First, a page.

The Trial Brief: Litigating California Unlawful Detainer Cases

To secure his legacy as Governor of the State of California Jerry Brown has been appointing new judges that are seriously affecting the judicial landscape of California. Most of these judges have little or no experience with Landlord/Tenant issues and usually no experience with Unlawful Detainer matters.  This has made the filing of a concise, well drafted trial brief more important than ever to educate these new judges on the crucial issues involving eviction.

Many of the recent judicial appointees simply lack the requisite understanding of the purpose of the California’s Unlawful Detainer Statutes that can be found in Code of Civil Procedure Section 1159-1179a.

The underlying stated purpose of the Unlawful Detainer Statute is to provide a landlord with an expeditious and inexpensive procedure to regain possession of rental units from tenants who have breached the terms of the rental agreement by failing to pay rent or by disregarding other provisions of the rental agreement among other reasons. The statute also provided built-in protection for tenants who are being improperly evicted.

The way the courts are processing Unlawful Detainer cases are neither quick or inexpensive.  New judges with little understanding of the eviction process are being assigned to the eviction courts throughout the State of California.

Unlawful Detainer cases grow more complex each day. The plethora of tenant defenses counsel and their litigation tactics required the landlord’s attorney to be diligent in keeping up with the changes in the law and judges who preside over these types of cases.

The purpose of a trial brief that is filed prior to and/or at the time of trial is to educate the judge about the specific facts of the case and the law that applies to each point raised in the pleadings that is before the court. As newer judges are appointed to the bench who are presiding over the eviction cases the importance of a trial brief that is precise and to the point may be the most important tool in the arsenal of a prepared landlord’s attorney.

The trial brief should be broken down into a few basic parts. First, it should provide the court with a summary of what type of Unlawful Detainer case is before that judge. Second, it should provide the court with a Statement of Facts that summarizes what the evidence will show at the time of trial. Third, it should provide the court with a summary of the law that applies to each point raised by the parties in the pleadings that have been filed with the court. The pleading are those documents that the court will refer to, along with the evidence presented at trial, to make decision on the case.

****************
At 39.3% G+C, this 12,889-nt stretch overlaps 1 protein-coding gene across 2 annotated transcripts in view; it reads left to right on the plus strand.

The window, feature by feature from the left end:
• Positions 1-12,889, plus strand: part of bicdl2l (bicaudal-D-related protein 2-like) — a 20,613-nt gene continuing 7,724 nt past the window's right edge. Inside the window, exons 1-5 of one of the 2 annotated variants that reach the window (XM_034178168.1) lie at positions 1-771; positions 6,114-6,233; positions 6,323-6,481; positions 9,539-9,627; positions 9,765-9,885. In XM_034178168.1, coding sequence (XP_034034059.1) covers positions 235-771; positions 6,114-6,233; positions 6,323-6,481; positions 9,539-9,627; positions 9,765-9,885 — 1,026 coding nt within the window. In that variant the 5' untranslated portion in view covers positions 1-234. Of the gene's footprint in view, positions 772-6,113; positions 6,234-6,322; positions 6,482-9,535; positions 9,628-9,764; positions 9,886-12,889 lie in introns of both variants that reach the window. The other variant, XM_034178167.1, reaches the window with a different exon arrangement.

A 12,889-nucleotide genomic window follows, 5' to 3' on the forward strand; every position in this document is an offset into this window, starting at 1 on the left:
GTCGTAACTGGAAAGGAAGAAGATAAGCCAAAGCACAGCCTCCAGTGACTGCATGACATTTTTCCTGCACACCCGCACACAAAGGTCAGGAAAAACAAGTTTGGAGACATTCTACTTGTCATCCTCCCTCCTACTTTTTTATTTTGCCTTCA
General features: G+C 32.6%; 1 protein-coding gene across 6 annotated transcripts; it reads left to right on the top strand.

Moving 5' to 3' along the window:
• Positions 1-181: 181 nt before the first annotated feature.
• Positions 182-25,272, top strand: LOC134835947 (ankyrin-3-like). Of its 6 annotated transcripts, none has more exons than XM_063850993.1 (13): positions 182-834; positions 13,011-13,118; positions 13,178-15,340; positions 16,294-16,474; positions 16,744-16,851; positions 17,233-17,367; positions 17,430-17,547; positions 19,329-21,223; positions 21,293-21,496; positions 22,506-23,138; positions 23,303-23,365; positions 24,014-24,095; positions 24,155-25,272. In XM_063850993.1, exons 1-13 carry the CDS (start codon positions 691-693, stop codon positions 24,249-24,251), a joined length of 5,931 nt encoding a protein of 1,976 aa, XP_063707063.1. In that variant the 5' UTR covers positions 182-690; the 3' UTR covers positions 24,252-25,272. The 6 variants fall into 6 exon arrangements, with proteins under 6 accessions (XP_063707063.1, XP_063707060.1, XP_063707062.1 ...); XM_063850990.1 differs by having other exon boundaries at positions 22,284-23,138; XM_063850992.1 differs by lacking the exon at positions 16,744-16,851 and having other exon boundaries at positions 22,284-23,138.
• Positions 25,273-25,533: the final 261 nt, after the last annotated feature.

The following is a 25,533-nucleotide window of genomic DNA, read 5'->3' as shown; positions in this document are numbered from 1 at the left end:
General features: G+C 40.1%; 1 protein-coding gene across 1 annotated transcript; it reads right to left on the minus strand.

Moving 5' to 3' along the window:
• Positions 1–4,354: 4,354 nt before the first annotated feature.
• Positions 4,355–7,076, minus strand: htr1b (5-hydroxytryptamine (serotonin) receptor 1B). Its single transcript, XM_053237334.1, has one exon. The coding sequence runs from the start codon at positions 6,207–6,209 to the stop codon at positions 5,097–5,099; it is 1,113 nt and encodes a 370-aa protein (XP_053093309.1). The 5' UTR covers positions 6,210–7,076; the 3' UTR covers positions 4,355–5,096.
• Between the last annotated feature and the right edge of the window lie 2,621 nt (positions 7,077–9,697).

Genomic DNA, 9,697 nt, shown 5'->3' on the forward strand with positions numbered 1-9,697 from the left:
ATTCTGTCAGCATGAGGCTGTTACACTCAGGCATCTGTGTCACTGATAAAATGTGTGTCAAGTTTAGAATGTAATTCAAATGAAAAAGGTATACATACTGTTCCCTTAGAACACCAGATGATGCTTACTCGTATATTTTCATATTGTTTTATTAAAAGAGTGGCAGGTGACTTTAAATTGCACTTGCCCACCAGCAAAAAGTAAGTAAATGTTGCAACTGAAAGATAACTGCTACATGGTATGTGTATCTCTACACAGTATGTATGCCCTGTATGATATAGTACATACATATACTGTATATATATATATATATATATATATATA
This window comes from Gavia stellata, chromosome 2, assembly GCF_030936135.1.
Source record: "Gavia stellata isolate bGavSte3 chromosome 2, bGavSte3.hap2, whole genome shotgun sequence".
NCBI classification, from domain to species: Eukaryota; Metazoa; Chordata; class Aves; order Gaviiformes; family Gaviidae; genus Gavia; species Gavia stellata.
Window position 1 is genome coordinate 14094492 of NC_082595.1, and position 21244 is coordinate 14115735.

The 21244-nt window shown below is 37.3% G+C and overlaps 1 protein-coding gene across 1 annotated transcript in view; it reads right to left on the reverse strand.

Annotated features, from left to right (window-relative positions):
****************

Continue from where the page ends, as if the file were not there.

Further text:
Landlords should never leave the decision of his or her eviction case to the whim of a judge who may not understand the basic California Laws governing Unlawful Detainer cases and who may be inclined to be tenant friendly.

The trial brief is also a very important tool to create and protect the record of the Unlawful Detainer case should that matter require further legal action after the judgment has been announced.

A good trial brief is one of the best and least expensive way on helping the judge understand the facts and the law.

So, when your attorney calls or emails you, requesting that the landlord approve the preparation of a trial brief to educate the trial judge the landlord should seriously consider that request and, in most cases, give his or her attorney the approval needed to help win the case.

At Fast Eviction Service, help on any of the issues discussed in this article is simply a click or phone call away. Email intake@fastevict.com or call our office at (800) 686-8686 to discuss your questions for a free evaluation of your case.

The California Constitution allows any litigant in a civil lawsuit to demand a jury trial. This includes Unlawful Detainer actions. Most eviction defense firms like BASTA, the Eviction Defense Network, Public Counsel and others routinely file a demand for a jury trial which is combined with the tenant filing a fee waiver, at the same time an answer to the eviction case is filed. Read More...

Planning for the unfortunate possibility of an eviction trial should begin at the very inception of the tenancy. What once had been thought to be a rather simple and expeditious procedure has become much more complicated and regulated by the trial courts making pre-litigation planning for every landlord much more important. Read More...

This post is filed under: Eviction Procedure